"You have to look at individual sectors," he says. "The number of credit unions has been declining for years due to mergers, but the number of members of credit unions has been growing dramatically. Electric co-ops are holding steady but, again, membership is increasing. Food co-ops are slowly expanding despite intense competition from companies such as Whole Foods and Trader Joe's.
"Co-ops boomed in the first half of the 20th century and then leveled off. For much of the last 30 years co-op principles and values were 'out of fashion' in America, yet they did manage to survive. Now, the pendulum is swinging back the other way, and co-ops are poised for a new era of expansion as people get more frustrated with impersonal big business and again value the concepts that are at the core of the co-op model."
It may already be happening in Vermont. At least the numbers seem promising. According to the fledgling Co-op Alliance, there are approximately 75 cooperatives operating in Vermont today, a number that includes three agricultural co-ops, 35 credit unions, seven daycares, three energy co-ops, 11 food co-ops, eight housing co-ops, two insurance co-ops. While tiny Vermont ranks 50th out of 50 states in terms of its gross state product (2005 U.S. Bureau of Economic Analysis), and the statutes governing cooperatives are not the most enlightened, there are unmistakable signs of vitality and growth. Perhaps the state's scale, terrain, and traditions of independence and tolerance are conducive to "peculiar organizations." Certainly the Vermonters who are personally involved with cooperatives are bullish.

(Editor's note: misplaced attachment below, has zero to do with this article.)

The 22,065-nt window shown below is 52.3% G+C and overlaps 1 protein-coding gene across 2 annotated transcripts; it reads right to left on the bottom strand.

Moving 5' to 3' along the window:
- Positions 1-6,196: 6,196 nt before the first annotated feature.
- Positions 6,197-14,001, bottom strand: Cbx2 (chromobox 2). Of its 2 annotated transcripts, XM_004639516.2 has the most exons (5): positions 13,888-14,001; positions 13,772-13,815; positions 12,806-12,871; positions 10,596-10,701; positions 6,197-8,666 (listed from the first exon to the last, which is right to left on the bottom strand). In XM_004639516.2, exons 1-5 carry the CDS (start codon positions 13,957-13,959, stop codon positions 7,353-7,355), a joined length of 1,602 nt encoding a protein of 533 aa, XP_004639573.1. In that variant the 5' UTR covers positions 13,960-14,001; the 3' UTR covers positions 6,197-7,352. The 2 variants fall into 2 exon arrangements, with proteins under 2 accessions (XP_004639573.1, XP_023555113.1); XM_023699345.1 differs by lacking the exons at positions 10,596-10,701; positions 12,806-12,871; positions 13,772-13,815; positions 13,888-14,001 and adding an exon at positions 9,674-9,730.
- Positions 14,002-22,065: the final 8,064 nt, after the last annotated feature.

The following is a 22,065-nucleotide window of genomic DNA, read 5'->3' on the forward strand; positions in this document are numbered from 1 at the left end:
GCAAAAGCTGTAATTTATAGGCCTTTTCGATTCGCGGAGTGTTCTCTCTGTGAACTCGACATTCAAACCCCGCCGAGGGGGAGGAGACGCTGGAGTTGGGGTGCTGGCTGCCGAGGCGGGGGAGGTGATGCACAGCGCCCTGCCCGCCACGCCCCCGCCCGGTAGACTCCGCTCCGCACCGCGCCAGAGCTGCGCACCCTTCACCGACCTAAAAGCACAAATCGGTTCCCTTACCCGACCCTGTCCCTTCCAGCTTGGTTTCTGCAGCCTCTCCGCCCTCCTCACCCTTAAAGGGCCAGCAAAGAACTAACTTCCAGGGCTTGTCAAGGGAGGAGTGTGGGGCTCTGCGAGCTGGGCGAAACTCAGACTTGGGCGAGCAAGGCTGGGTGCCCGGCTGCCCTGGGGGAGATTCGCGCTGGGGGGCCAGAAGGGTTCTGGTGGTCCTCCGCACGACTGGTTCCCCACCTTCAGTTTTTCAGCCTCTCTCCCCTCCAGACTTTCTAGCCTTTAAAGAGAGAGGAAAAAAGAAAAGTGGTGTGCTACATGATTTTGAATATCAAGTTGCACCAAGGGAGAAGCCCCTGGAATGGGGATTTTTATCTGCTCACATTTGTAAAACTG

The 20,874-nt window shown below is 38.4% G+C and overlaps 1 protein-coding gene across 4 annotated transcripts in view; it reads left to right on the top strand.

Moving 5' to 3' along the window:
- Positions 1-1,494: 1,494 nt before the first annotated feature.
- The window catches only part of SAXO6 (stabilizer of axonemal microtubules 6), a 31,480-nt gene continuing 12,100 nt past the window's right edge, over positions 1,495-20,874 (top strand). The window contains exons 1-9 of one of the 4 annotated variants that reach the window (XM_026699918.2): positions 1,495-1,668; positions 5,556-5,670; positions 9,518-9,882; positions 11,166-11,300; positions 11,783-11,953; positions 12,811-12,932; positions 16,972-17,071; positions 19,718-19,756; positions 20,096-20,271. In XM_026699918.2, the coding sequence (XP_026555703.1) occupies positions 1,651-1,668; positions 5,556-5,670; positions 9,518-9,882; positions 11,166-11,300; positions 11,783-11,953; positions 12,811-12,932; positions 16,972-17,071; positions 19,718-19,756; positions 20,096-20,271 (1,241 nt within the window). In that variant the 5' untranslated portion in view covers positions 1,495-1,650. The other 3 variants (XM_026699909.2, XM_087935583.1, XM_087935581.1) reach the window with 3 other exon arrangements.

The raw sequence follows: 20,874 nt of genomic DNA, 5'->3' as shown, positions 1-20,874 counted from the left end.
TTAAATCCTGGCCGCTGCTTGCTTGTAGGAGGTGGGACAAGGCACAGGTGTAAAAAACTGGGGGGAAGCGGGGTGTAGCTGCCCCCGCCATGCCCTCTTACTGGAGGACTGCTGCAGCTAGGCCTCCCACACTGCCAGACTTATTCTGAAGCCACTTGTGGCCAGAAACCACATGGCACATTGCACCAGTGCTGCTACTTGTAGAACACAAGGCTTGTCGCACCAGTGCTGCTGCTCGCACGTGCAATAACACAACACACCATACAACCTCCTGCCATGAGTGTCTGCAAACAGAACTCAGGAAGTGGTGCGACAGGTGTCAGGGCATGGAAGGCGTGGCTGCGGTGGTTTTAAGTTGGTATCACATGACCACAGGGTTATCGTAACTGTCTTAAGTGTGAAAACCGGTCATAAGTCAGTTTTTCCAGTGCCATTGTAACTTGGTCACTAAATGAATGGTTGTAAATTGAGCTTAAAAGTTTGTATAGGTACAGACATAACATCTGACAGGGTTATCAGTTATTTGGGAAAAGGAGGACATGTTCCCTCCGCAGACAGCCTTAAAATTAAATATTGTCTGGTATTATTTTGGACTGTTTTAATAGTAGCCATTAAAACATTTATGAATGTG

The explanations are partly anecdotal ("Vermonters get it," says Mad River's Friedman), but compelling. Yvonne Garand, business development director for the Vermont State Employees Credit Union, says simply: "Vermonters like protecting their homeland, and we like doing business with neighbors. We just do business differently. Think of it as a matter of form versus function. We're not serving our customer base for the benefit of our outside shareholders, but for the common benefit of our members. They are the recipients of any benefits we create." Jim Schley, he of seven co-op memberships, agrees. "I love the social aspect of cooperatives. I can't think of a negative experience I've had customer and member of a co-op."
Democratic, social, fun. ... So why not still more cooperatives? Michael Potts, a cooperative member and consultant to new paradigm businesses from California offers this blunt assessment: "The spirit of individualism runs deep in the American soul. Plural ownership, maybe like the idea of plural marriage, while cool in the abstract, can be a nightmare in practice. Our government, which runs on tax dollars, has a harder time finding those dollars in an organization of multiple ownership, and therefore, does nothing to encourage the creation of more cooperatives. They'd rather provide tax loopholes to traditional corporations."
Roberta MacDonald of Cabot Creamery tacitly acknowledges an anti-establishment aspect to cooperatives. "When there is a semester course on cooperatives at Harvard Business School, we'll know we're reconnecting with people who mistrust big business for all the reasons common sense would suggest."
Meanwhile, Mad River Glen reports a foot of new powder. The Beaujolais Nouveau has arrived at Hunger Mountain Co-op. A tasting of farmstead cheeses is happening at the Middlebury Co-op. And on Braintree Hill Laddie Lushin throws another log in his Free Flow stove and awaits the next call from a "peculiar institution" needing "legal assistance." They will find him. They always do.
Stephen Morris of Randolph is the editor and publisher of Green Living Journal. You can reach him at email@example.com.